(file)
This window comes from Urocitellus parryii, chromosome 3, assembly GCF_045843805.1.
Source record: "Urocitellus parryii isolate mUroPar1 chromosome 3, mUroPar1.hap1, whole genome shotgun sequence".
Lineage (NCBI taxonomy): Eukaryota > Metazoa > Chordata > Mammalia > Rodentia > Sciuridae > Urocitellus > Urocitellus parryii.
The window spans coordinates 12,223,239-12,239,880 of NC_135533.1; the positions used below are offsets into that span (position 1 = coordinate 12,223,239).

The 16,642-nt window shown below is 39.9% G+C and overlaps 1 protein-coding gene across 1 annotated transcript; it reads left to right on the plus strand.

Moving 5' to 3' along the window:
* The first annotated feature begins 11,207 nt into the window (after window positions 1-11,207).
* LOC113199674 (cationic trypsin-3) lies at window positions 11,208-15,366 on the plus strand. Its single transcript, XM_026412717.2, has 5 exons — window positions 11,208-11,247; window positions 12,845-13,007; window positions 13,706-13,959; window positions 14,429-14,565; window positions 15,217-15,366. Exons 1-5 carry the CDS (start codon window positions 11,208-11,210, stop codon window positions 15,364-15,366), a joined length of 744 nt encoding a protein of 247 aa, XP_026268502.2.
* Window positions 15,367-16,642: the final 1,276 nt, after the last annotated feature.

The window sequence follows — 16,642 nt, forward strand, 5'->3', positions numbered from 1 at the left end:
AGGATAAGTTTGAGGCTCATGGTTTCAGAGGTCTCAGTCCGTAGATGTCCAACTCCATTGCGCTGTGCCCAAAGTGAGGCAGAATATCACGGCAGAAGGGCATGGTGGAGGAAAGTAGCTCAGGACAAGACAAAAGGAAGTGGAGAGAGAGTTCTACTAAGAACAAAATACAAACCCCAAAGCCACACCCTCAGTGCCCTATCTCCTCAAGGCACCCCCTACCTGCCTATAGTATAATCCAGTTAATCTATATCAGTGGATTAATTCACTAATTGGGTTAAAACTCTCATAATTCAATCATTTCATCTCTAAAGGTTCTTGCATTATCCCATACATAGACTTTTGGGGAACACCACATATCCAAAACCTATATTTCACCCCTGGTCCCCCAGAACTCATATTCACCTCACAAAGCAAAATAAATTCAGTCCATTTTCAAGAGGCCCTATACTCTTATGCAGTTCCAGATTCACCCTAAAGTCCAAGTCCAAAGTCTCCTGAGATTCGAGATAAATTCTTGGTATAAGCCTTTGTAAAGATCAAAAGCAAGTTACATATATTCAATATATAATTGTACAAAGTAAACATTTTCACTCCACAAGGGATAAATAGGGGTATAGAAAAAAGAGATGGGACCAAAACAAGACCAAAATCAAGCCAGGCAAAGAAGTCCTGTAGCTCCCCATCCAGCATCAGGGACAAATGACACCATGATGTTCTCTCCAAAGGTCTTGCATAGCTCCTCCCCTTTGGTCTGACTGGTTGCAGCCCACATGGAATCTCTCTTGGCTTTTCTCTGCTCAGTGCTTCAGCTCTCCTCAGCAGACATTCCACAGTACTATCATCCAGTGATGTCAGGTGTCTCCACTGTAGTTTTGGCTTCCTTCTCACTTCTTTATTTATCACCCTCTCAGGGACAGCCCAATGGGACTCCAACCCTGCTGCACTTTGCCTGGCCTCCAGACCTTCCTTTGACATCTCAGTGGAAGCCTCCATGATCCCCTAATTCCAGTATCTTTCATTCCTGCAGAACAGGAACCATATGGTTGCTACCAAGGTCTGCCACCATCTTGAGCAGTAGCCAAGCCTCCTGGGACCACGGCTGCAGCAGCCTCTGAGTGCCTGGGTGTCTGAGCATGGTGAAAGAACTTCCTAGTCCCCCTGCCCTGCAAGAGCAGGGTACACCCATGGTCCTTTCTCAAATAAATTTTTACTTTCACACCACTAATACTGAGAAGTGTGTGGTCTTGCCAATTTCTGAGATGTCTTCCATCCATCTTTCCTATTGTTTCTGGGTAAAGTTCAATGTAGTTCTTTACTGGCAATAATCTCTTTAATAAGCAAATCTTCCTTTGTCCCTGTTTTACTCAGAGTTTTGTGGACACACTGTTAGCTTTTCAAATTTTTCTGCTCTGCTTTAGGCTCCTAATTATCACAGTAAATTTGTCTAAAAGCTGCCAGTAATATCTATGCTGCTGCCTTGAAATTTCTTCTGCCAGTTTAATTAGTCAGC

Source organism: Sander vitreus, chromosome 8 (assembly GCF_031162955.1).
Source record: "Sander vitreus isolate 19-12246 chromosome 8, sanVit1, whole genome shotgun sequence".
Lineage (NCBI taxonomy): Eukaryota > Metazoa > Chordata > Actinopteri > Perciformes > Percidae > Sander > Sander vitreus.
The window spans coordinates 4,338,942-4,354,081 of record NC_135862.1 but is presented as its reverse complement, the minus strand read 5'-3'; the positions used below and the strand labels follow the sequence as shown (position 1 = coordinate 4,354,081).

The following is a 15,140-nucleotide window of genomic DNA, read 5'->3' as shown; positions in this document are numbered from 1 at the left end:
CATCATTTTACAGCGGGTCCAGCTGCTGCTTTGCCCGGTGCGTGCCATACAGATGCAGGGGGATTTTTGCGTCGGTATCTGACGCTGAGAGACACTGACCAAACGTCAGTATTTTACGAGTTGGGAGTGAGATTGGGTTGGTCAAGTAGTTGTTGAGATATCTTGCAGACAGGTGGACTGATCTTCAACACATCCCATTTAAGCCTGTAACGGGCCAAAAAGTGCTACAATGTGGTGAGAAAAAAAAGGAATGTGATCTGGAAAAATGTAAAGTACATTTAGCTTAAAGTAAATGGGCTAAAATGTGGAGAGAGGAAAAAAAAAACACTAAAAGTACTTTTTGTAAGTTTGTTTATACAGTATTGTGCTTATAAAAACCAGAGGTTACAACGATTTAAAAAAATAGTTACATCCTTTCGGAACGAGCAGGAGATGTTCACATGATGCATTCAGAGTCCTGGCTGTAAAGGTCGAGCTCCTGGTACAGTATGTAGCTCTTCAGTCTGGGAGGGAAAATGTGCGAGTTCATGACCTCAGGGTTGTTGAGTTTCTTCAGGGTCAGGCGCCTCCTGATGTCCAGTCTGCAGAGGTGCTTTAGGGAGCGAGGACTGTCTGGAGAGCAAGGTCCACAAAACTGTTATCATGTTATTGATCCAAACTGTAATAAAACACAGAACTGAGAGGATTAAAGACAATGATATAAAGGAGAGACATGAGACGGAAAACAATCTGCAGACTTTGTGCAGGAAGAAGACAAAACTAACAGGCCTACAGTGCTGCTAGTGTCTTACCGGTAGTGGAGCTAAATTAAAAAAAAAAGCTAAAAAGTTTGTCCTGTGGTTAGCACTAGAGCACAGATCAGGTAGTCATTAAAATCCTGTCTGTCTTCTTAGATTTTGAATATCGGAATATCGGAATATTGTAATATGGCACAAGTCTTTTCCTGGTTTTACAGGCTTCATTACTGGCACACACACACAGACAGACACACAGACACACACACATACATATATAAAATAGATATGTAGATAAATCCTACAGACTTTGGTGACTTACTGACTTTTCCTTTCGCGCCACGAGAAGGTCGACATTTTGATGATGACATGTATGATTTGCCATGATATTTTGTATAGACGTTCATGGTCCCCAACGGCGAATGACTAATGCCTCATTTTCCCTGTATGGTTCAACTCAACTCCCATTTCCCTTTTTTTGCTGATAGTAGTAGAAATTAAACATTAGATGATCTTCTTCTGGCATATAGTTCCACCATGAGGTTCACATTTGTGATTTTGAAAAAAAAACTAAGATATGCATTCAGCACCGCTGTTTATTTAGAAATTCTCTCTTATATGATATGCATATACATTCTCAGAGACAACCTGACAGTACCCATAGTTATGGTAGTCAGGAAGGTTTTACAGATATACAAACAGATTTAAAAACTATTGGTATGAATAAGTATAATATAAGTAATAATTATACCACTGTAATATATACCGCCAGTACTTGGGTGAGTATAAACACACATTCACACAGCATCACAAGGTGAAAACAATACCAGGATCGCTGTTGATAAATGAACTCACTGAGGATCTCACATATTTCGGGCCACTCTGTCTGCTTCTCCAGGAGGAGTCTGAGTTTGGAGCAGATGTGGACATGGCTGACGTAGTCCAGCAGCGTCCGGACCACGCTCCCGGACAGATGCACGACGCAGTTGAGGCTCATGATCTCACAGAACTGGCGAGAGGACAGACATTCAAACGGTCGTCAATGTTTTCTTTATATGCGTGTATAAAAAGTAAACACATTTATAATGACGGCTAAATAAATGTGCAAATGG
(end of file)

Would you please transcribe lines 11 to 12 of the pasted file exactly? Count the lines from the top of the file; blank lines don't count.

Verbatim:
AGGATAAGTTTGAGGCTCATGGTTTCAGAGGTCTCAGTCCGTAGATGTCCAACTCCATTGCGCTGTGCCCAAAGTGAGGCAGAATATCACGGCAGAAGGGCATGGTGGAGGAAAGTAGCTCAGGACAAGACAAAAGGAAGTGGAGAGAGAGTTCTACTAAGAACAAAATACAAACCCCAAAGCCACACCCTCAGTGCCCTATCTCCTCAAGGCACCCCCTACCTGCCTATAGTATAATCCAGTTAATCTATATCAGTGGATTAATTCACTAATTGGGTTAAAACTCTCATAATTCAATCATTTCATCTCTAAAGGTTCTTGCATTATCCCATACATAGACTTTTGGGGAACACCACATATCCAAAACCTATATTTCACCCCTGGTCCCCCAGAACTCATATTCACCTCACAAAGCAAAATAAATTCAGTCCATTTTCAAGAGGCCCTATACTCTTATGCAGTTCCAGATTCACCCTAAAGTCCAAGTCCAAAGTCTCCTGAGATTCGAGATAAATTCTTGGTATAAGCCTTTGTAAAGATCAAAAGCAAGTTACATATATTCAATATATAATTGTACAAAGTAAACATTTTCACTCCACAAGGGATAAATAGGGGTATAGAAAAAAGAGATGGGACCAAAACAAGACCAAAATCAAGCCAGGCAAAGAAGTCCTGTAGCTCCCCATCCAGCATCAGGGACAAATGACACCATGATGTTCTCTCCAAAGGTCTTGCATAGCTCCTCCCCTTTGGTCTGACTGGTTGCAGCCCACATGGAATCTCTCTTGGCTTTTCTCTGCTCAGTGCTTCAGCTCTCCTCAGCAGACATTCCACAGTACTATCATCCAGTGATGTCAGGTGTCTCCACTGTAGTTTTGGCTTCCTTCTCACTTCTTTATTTATCACCCTCTCAGGGACAGCCCAATGGGACTCCAACCCTGCTGCACTTTGCCTGGCCTCCAGACCTTCCTTTGACATCTCAGTGGAAGCCTCCATGATCCCCTAATTCCAGTATCTTTCATTCCTGCAGAACAGGAACCATATGGTTGCTACCAAGGTCTGCCACCATCTTGAGCAGTAGCCAAGCCTCCTGGGACCACGGCTGCAGCAGCCTCTGAGTGCCTGGGTGTCTGAGCATGGTGAAAGAACTTCCTAGTCCCCCTGCCCTGCAAGAGCAGGGTACACCCATGGTCCTTTCTCAAATAAATTTTTACTTTCACACCACTAATACTGAGAAGTGTGTGGTCTTGCCAATTTCTGAGATGTCTTCCATCCATCTTTCCTATTGTTTCTGGGTAAAGTTCAATGTAGTTCTTTACTGGCAATAATCTCTTTAATAAGCAAATCTTCCTTTGTCCCTGTTTTACTCAGAGTTTTGTGGACACACTGTTAGCTTTTCAAATTTTTCTGCTCTGCTTTAGGCTCCTAATTATCACAGTAAATTTGTCTAAAAGCTGCCAGTAATATCTATGCTGCTGCCTTGAAATTTCTTCTGCCAGTTTAATTAGTCAGC

Source organism: Sander vitreus, chromosome 8 (assembly GCF_031162955.1).